In addition, I’ve always said that part of the drama that exists with our story exists within a contract between the actors and the audience. The audience knows more about what’s going to happen then the kids on stage, because the audience knows how the story of the Beatles is going to end. Somewhere in that space in between the knowing and not knowing is where the drama is. And the Toronto audience really holds up their end of the contract.
You’re coming over with the original British cast – did you ever consider casting with Canadians? Do you think this show could be done as effectively with a North American cast?
I do think it could work with a North American cast, and I think further down the line it will have to work with a North American cast. Obviously the company we have here is the company with whom we made the show in the first incarnation, and it took months to form the company and the band at the centre of it. It’s a hard show to cast because you’re asking these people to not only be able to act the story but also to be able to really play on stage as a ‘band’. Just playing rock and roll together and BEING an actual band are two different things. In all of the incarnations of the show that could happen in the future I think we will always face that challenge – putting together a group of actors who can pull off the band first.
Have you had any feedback from anyone who was close to the story and is still alive?
We’ve had lots of feedback but it’s come in various forms. Astrid couldn’t make it over to London when we opened but she’s been very supportive in the background. It’s also clear that we have a great deal of support via Paul McCartney because we have the rights to play the songs, and those haven’t been granted in a long time. The overwhelming response I have received from people who saw the Beatles originally has been that this show gives them the same kind of authentic feel that they got back then. One of the things we did in this show was to use the same original equipment they used – the same VOX amps, the original instruments…it creates an original sound that an English bank of that period would have made. It’s a very different sound from what people are used to now. We’re not a tribute show but we are certainly trying to give people the experience of being near that music of that time sot hey can feel how exciting it was.
I’ve always felt that celebrity isn’t necessarily the most interesting subject matter for the theatre, but courage is. And this story resonates so strongly because it is about courage. One of the reasons we end the show where we do is because that is when they were catapulted to huge global fame. After that there’s nothing to tell that everyone doesn’t already know. This way you can learn the real background and understand how they became the band everyone knows so well.
If Stuart hadn’t died when he did, do you think the course of music history would have been significantly altered?
It could well have done. The problem with that kind of speculation of course is that it opens the door to all kinds of ‘road you didn’t take’ scenarios. If Stuart had stayed with the band and survived…obviously things would have been different. But all these corners they turned are no doubt the reason they became the band they finally did. For example, Stuart leaving is how Paul McCartney ended up playing bass. The tensions that existed between Lennon and McCartney over Stuart likely led to them becoming the duo that they became. It’s impossible to imagine them as a band without them having gone through all of that.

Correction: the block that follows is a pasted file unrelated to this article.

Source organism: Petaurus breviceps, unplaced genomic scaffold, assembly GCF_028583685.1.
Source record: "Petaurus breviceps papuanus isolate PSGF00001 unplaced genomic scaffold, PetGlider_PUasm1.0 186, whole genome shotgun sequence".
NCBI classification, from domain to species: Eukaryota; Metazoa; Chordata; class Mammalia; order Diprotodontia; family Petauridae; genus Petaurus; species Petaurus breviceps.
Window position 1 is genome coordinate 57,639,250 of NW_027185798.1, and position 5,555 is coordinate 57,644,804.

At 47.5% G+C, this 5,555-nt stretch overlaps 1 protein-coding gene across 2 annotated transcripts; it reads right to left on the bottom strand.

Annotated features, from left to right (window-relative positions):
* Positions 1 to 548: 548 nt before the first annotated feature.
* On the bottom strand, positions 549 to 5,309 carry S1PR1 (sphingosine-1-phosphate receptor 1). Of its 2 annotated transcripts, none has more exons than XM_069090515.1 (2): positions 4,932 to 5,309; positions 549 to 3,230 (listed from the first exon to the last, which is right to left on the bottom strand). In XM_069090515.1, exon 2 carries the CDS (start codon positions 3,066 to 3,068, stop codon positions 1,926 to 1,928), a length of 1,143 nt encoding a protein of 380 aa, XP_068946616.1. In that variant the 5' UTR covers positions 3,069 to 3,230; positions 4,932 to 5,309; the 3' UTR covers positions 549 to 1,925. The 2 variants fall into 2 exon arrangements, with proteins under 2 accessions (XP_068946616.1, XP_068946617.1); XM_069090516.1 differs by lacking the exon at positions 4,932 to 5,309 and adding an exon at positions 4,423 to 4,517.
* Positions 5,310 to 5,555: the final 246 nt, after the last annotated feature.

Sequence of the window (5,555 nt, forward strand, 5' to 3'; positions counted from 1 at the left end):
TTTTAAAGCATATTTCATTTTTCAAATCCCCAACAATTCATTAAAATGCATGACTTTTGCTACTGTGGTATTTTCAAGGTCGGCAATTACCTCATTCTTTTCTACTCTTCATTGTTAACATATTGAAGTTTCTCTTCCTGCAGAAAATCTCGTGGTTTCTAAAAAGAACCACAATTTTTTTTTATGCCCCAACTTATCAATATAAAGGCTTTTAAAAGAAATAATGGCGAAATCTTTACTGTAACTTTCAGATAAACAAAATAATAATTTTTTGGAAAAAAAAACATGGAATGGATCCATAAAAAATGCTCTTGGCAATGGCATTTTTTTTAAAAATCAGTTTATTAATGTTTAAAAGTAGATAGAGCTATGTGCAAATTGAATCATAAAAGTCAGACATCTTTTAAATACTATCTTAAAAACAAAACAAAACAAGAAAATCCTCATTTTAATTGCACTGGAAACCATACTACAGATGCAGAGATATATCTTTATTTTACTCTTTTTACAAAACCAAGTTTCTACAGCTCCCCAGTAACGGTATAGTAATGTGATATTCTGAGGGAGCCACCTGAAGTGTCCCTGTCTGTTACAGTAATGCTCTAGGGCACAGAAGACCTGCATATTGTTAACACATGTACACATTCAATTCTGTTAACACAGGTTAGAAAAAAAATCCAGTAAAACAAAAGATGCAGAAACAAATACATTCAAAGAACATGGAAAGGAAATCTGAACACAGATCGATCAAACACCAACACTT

I also think that the influence of Stuart and everything that happened in Hamburg were elements that in the end came through in the way they played their music. The band you hear at the end of the show playing Twist and Shout could never have played it that way at the beginning of the show because everything they went through informs the delivery of the song.
Finally, what would you say to encourage our younger audience to come out and see the show?
I would say that this show is intended to do what rock and roll originally intended to do which is to make you feel alive. That’s what this show is really about. It’s a story about very young kids deciding that they wanted to be more alive and you really should come out of this show with an incredible high from that message. If you want to be near that kind of energy, this is the show for you.
Also, we live in a celebrity culture and that makes our show extra interesting. These kids didn’t live in the ‘American Idol’ days, they had to fight every single day to become what they became and they really had to work at it. It’s interesting to see that dichotomy. And for anyone who has ever been inspired to live the most creative and passionate life possible, this show is definitely for you.
When and Where?
Backbeat the Musical
The Royal Alexandra Theatre
Tues - Sat at 8PM
Wed, Sat and Sun at 2PM
Tickets can be purchased in person at the box office, by phone at 416-872-1212 or online at www.mirvish.com.
From This Author Kelly Cameron